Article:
Historian helps to identify the condition of Peter the Wild Boy

The condition that affected Peter the Wild Boy, a feral child found abandoned in a German forest and kept as a pet at the courts of George I and II, has been identified more than 200 years after his death.

Peter's charming smile, seen in his portrait painted in the 1720s by William Kent on the king's grand staircase at Kensington Palace, was the vital clue.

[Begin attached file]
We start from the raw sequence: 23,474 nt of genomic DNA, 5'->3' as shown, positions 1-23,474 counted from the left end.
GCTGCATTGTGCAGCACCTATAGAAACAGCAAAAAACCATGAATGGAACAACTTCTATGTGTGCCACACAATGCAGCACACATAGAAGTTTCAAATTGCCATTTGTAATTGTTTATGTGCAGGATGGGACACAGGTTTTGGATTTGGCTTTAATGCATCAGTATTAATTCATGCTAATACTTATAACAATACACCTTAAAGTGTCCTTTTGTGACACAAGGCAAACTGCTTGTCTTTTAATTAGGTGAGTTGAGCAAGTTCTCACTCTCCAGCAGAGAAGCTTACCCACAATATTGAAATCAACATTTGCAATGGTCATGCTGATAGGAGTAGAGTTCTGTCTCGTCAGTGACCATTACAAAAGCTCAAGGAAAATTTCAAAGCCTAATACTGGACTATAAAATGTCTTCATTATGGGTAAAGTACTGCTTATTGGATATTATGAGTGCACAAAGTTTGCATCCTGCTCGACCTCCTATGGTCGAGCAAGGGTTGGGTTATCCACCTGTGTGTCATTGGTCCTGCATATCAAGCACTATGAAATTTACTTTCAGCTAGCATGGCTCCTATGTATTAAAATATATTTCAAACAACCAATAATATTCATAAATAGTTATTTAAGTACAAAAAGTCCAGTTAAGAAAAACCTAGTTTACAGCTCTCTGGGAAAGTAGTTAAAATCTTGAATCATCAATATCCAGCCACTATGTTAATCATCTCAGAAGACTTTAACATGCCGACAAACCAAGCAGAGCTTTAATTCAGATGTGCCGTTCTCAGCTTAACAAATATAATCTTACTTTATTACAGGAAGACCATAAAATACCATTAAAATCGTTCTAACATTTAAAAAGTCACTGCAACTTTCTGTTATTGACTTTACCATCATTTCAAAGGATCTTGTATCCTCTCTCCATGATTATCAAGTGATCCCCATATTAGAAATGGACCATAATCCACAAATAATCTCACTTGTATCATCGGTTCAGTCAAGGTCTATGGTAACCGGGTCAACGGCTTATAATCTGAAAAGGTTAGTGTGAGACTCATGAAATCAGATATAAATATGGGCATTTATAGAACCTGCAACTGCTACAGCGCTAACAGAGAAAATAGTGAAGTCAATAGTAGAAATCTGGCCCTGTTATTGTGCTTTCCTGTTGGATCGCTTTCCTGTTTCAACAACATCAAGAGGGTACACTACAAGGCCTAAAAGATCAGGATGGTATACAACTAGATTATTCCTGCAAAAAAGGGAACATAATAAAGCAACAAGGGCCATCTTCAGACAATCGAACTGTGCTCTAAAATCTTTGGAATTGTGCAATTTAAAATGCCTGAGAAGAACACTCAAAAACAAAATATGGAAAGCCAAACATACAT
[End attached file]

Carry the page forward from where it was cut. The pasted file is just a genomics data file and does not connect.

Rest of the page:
Lucy Worsley, the historian at Historic Royal Palaces who has been researching Peter's strange life, suspected from contemporary accounts that he was autistic.

She showed the portrait and gave the description of his physical characteristics and odd habits to Phil Beale, professor of genetics at the Institute of Child Health.

Beale ran the symptoms through his database of chromosomal disorders, and came up with a diagnosis of Pitt-Hopkins syndrome, which was identified in 1978, centuries after Peter's death....

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